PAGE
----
berserk \ber-SURK\ adjective – Violently or destructively frenzied; wild; crazed; deranged. noun – Scandinavian legend. An ancient Norse warrior who fought with frenzied rage in battle, possibly induced by eating hallucinogenic mushrooms. Origin: The English usage of berserk lies in an Old Norse story introduced by Sir Walter Scott in 1822. It is from the [...]
Archive for October, 2011
harrowing \HAR-oh-ing\ adjective – Extremely disturbing or distressing; grievous. Origin: Harrowing is from the Middle English harwen meaning to harass or annoy. It was also commonly used in the church to mean “descend into hell.”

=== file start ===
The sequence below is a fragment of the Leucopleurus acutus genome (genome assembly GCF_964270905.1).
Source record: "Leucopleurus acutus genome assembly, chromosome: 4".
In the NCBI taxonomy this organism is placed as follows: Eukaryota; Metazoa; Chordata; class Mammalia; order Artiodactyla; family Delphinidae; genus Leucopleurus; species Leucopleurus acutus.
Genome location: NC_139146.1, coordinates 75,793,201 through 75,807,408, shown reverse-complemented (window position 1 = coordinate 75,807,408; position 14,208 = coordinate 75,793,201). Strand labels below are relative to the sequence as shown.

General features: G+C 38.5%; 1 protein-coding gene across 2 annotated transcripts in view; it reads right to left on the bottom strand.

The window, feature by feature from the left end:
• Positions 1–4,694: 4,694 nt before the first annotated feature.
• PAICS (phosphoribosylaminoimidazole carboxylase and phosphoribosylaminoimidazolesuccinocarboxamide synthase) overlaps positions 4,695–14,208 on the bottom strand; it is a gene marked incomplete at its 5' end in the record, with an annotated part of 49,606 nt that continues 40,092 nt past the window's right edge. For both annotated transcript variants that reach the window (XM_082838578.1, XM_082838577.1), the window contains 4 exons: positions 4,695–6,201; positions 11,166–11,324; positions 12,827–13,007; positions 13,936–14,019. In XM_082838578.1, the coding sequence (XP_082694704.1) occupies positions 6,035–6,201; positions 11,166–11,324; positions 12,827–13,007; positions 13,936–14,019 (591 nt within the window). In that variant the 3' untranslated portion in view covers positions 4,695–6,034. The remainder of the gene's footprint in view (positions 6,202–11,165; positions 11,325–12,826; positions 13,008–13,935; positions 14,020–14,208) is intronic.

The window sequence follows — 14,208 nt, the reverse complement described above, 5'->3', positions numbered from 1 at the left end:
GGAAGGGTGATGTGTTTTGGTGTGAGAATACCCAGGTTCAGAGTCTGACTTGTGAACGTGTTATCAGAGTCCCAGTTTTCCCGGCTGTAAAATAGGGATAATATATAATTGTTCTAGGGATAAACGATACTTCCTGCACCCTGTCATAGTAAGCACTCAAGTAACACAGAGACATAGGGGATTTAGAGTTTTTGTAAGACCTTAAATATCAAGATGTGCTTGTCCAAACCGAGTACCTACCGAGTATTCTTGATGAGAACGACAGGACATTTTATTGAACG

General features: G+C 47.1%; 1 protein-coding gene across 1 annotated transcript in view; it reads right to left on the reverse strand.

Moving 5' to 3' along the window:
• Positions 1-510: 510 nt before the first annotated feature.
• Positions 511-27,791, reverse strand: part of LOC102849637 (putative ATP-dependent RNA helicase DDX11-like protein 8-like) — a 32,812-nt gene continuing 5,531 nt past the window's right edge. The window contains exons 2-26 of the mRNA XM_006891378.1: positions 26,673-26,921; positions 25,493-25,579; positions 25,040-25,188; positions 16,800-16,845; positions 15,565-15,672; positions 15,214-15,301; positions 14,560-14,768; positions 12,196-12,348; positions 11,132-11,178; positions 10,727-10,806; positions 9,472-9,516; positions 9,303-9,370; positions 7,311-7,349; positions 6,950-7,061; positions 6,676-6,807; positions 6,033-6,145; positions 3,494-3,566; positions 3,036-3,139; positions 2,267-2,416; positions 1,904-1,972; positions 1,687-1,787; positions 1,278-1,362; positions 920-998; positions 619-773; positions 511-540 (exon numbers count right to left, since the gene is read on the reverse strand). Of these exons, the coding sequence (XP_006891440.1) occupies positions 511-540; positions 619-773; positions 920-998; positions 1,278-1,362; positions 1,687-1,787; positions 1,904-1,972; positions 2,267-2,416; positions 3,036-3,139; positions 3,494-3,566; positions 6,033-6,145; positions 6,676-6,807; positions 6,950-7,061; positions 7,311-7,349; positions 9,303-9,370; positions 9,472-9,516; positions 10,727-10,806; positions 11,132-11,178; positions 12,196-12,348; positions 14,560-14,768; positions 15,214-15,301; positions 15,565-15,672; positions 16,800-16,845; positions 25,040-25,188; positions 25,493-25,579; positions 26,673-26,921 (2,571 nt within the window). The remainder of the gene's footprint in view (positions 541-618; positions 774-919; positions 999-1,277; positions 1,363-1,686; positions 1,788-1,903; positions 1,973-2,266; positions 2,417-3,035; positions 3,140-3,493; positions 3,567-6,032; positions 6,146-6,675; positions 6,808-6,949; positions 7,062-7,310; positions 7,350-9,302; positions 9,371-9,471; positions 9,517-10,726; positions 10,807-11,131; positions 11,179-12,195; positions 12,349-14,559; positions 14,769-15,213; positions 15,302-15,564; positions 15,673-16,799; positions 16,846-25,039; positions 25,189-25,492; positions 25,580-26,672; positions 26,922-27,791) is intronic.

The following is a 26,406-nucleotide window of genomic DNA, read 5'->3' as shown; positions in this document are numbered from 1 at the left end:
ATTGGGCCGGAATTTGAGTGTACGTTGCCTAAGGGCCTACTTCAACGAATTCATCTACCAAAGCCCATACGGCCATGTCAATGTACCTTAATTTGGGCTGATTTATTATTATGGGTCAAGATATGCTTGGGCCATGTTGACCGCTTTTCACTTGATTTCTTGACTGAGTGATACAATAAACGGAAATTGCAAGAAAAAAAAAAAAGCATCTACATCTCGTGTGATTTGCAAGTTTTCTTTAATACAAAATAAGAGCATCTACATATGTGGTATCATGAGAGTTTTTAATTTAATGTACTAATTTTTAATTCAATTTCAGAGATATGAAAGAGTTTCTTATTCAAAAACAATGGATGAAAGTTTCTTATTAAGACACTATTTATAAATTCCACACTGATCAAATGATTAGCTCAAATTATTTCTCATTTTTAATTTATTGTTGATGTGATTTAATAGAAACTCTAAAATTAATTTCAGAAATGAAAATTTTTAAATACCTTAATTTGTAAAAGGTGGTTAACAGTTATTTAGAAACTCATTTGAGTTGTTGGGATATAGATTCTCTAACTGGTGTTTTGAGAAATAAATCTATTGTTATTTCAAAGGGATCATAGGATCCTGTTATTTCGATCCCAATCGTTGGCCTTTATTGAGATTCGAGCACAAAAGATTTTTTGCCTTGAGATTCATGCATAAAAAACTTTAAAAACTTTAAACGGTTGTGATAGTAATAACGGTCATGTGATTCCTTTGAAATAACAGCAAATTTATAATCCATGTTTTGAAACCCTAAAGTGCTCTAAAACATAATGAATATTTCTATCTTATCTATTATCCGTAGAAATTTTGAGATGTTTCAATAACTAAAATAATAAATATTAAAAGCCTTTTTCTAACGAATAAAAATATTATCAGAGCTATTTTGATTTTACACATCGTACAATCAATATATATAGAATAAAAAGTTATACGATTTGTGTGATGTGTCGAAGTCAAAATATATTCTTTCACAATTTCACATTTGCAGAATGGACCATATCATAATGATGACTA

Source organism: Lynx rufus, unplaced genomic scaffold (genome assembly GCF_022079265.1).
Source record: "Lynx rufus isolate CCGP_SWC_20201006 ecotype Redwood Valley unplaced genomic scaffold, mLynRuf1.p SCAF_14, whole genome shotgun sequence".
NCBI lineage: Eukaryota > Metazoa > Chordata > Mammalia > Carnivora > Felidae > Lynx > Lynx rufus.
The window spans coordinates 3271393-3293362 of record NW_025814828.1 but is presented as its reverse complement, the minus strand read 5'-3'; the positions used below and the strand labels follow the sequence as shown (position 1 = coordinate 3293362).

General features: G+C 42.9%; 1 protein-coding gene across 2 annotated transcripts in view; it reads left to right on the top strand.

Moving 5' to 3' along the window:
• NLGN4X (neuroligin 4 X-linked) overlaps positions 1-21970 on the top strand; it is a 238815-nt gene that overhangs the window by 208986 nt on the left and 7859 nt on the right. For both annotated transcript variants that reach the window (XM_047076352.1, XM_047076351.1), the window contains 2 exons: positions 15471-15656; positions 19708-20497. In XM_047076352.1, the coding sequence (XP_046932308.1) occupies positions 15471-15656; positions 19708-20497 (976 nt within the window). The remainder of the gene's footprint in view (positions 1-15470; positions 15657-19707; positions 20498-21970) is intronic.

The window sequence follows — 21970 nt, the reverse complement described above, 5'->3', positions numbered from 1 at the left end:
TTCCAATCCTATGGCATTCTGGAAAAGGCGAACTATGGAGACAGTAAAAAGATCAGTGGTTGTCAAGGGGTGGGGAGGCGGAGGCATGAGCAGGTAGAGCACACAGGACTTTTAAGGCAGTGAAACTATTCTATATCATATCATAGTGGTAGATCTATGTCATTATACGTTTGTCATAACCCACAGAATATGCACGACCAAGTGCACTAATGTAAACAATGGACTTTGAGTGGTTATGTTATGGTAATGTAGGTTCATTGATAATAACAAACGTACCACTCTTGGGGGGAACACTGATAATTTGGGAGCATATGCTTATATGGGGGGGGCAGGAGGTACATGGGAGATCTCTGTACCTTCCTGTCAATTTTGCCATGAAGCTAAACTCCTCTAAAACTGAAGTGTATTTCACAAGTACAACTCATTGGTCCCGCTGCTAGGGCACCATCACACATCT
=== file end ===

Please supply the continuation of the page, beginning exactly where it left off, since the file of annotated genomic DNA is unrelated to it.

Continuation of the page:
askance \uh-SKANS\ adverb – With suspicion, mistrust, or disapproval. With a side glance; sidewise; obliquely. Origin: The origin of askance has not been verifiably determined. It is possibly a variant of the Old Norse word askew meaning “to one side.”
druthers \DRUHTH-erz\ noun – One’s own way, choice, or preference. Origin: Druthers comes from a jocular American English formation of the phrase “I’d ruther” meaning “I’d rather.”
weltschmerz \VELT-shmerts\ noun – Sentimental pessimism; sorrow that one feels and accepts as one’s necessary portion in life. Origin: Weltschmerz comes from German welt, “world” and schmerz, “pain.” The term was coined by Jean Paul Richter in 1810.